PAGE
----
So often, we reach a slump during the middle of the day or ‘hit the wall’; it’s not uncommon to feel our eyes getting heavy or too tired to divert our gaze when sitting at a desk, and we often declare that we are ‘sleep deprived’ during these periods. With a 2022 study revealing ‘64.0% of young people aged 17 to 23 years had a problem with sleep 3 or more times over the previous 7 nights’, it is apparent that problematic sleep is a prevalent issue. However, what defines sleep deprivation? Continue reading our blog for detailed insight into sleep deprivation, its contributing factors, and how to combat it.
Sleep deprivation is a ‘consistent lack of sleep or reduced quality of sleep‘. Sleep deprivation can be determined relative to your age, with different age groups requiring different amounts of sleep; those aged between 6 and 13 years old need 9-11 hours of sleep, whereas teenagers between the ages of 14 and 17 are recommended 8-10 hours and for adults aged 18 and over, 7-9 hours is recommended. Therefore, a consistent sub-standard sleep schedule will likely result in sleep deprivation.
These two terms are often associated with one another, and whilst they are closely related, Cleveland Clinic explains the difference, ‘Insomnia is when you’re unable to sleep when you try. Sleep deprivation is what happens when you don’t give yourself enough time to sleep, don’t get enough sleep or both.’
Of course, reduced sleep is the main contributory factor for the onset of sleep deprivation; however, the reasons why we can’t receive adequate sleep in the first instance are important to consider. For example, ‘poor sleep hygiene, lifestyle choices, work obligations, sleep disorders, and other medical conditions’ contribute to or cause sleep deprivation. In addition, from a medical stance, health conditions such as chronic fatigue syndrome, depression, anxiety, bipolar disorder, schizophrenia and obesity, among other health issues, can also cause sleep deprivation.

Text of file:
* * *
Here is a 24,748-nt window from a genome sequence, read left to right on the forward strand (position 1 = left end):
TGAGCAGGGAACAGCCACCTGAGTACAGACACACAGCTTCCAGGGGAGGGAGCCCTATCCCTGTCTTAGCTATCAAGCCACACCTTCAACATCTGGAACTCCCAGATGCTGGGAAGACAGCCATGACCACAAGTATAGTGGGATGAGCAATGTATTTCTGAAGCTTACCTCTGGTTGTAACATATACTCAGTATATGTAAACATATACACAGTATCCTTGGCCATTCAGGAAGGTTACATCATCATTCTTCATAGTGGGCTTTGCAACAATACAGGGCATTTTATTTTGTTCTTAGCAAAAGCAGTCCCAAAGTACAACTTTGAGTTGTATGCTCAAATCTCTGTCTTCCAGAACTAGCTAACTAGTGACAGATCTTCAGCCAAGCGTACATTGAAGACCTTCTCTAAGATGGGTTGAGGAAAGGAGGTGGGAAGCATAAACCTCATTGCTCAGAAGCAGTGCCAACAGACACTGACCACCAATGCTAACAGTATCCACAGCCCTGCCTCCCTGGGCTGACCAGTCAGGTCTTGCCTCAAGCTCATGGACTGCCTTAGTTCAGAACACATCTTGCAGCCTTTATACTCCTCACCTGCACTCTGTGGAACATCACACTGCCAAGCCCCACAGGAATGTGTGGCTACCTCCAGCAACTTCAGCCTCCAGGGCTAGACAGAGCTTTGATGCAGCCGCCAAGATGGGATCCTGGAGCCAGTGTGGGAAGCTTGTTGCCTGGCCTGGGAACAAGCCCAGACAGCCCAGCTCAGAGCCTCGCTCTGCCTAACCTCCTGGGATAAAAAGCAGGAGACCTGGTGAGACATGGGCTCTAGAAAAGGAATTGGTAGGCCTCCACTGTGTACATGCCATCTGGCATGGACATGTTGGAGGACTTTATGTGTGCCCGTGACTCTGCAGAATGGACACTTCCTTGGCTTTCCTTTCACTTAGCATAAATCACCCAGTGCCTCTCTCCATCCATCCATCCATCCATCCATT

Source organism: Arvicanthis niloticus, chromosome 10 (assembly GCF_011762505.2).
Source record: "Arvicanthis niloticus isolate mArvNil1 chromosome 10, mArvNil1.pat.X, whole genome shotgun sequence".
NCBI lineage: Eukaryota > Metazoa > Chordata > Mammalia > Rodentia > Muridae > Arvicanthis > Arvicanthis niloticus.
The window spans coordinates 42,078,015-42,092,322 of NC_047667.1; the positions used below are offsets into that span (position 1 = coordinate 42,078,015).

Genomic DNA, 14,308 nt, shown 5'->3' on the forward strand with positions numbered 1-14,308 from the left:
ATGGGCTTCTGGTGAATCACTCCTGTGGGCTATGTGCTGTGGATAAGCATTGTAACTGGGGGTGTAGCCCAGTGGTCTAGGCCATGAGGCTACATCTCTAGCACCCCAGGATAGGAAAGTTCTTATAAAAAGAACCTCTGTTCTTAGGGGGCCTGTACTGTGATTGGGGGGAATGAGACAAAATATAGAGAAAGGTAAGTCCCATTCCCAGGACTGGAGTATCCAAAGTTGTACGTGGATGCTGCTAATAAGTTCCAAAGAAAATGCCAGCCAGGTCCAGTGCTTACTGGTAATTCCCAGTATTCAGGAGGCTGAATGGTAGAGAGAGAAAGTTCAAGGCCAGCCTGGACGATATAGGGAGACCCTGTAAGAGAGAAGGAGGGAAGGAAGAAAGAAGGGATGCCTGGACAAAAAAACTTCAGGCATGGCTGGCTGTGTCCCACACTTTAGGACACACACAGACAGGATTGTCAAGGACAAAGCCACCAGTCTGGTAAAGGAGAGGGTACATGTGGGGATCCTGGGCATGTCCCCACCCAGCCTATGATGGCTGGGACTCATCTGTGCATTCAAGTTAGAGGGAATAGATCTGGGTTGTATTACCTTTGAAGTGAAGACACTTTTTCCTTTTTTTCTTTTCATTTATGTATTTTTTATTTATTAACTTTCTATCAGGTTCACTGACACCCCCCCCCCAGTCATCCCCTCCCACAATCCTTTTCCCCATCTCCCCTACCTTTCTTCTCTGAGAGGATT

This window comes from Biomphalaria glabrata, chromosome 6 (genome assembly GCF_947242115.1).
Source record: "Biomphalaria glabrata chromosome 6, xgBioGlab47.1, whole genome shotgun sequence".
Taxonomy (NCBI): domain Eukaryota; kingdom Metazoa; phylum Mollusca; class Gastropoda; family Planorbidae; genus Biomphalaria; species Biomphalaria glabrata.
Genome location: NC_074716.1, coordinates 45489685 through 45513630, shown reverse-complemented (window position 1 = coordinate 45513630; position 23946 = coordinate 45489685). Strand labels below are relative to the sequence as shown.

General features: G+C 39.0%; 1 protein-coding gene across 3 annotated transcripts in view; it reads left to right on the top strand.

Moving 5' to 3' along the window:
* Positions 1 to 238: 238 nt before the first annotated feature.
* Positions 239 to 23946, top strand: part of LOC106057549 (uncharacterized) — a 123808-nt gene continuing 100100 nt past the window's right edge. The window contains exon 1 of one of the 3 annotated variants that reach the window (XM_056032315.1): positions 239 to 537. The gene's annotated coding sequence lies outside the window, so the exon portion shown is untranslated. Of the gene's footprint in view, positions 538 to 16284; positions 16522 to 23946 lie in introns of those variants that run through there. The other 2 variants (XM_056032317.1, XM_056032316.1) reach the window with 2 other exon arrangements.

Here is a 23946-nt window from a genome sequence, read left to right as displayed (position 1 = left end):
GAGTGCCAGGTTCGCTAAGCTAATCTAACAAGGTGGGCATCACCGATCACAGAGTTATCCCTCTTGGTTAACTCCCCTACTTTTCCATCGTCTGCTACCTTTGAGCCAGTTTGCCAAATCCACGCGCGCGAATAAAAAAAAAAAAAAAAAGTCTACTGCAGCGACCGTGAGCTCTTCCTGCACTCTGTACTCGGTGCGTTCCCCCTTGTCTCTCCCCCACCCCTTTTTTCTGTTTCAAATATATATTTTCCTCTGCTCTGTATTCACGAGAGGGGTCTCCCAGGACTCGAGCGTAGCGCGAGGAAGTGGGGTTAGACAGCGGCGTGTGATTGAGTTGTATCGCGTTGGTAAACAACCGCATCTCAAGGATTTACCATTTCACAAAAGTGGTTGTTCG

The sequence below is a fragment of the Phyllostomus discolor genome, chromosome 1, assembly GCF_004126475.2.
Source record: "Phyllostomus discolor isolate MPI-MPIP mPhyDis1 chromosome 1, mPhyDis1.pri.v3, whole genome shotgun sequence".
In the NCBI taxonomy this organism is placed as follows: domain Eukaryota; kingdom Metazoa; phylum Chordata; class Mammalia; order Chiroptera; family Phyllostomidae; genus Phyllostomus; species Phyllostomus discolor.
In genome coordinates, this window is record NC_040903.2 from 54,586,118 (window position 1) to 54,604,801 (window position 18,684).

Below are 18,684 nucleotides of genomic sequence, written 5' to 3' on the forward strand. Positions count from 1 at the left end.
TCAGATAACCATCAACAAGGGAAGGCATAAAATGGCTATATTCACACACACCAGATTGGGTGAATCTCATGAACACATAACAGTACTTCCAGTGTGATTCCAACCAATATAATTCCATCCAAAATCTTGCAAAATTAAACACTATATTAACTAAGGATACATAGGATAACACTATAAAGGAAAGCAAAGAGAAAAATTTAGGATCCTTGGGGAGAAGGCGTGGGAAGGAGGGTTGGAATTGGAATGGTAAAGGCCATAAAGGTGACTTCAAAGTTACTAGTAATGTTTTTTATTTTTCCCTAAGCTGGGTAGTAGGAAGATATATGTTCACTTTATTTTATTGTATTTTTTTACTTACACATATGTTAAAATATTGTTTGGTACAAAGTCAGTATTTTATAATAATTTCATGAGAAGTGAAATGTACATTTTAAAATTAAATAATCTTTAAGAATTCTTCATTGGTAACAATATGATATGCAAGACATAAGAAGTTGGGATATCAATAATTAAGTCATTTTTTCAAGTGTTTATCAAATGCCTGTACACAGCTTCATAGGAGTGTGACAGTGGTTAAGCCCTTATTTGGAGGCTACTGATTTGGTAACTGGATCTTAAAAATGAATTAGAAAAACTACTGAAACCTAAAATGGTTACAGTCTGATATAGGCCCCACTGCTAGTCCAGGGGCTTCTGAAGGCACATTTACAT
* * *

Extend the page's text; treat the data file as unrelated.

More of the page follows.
The implications of sleep deprivation vary from short-term and long-term impacts. Whereas the short-term effects of sleep deprivation commonly consist of ‘forgetfulness’, ‘distractability’, ‘decreased performance and alertness’, the long-term effects can result in ‘high blood pressure’, ‘heart attack’, ‘stroke’, ‘obesity’, ‘Psychiatric problems, including depression, anxiety and other mood disorders’ and an overall ‘poor quality of life’.
Sleep deprivation can be caused by lifestyle choices and can, therefore, be solved by change in some cases. Poor sleep hygiene encompasses many of the above factors; sleep hygiene ‘encompasses both environment and habits, and it can pave the way for higher-quality sleep and better overall health’. Essentially, sleep hygiene constitutes our day-to-day activities and lifestyle choices that we can influence.
Simple preventive measures can combat sleep deprivation and enhance your night’s sleep, including: ‘refraining from caffeine past noon or at least a few hours prior to bedtime’, ‘sticking to your bedtime schedule during weekends and holidays’ and ‘reducing alcohol intake’ to name a few.
A comfortable and supportive mattress can enhance your night’s sleep; however, an unsuitable or sub-standard mattress can cause ‘discomfort, making it more difficult to fall asleep and potentially leading to multiple nighttime awakenings‘. Regarding mattresses, it isn’t a case of one size fits all, and your sleeping position goes a long way to determining which mattress suits you. For example, adults who sleep on their side should opt for a soft, medium or medium firm mattress to ensure the sleeping surface cushions the hip and shoulder. In contrast, these mattress tensions are deemed unsuitable for front and back sleepers as sleeping in this position runs the risk of the spine sinking into the mattress and is unlikely to provide sufficient support. If you find yourself struggling to sleep at night or wake up in discomfort, evaluate your mattress. Our extensive range features mattresses for everyone and incorporates a variety of innovative and supportive features, such as pocket springs and memory foam, among others, at affordable prices.
It can become so easy to fall into a routine of working late and finding that our spare time is consumed by attempting to combat our work schedule. By the time we’ve finished for the evening, we’re likely to extend our evening and downtime, resulting in a reduced sleep window. Therefore, it’s worthwhile to be proactive and set boundaries that separate our work and social life to ‘preserve the full time you need for rest each night.’.
Please note that Mattressman are not healthcare professionals. If you’re struggling with your physical or mental health, please contact your GP.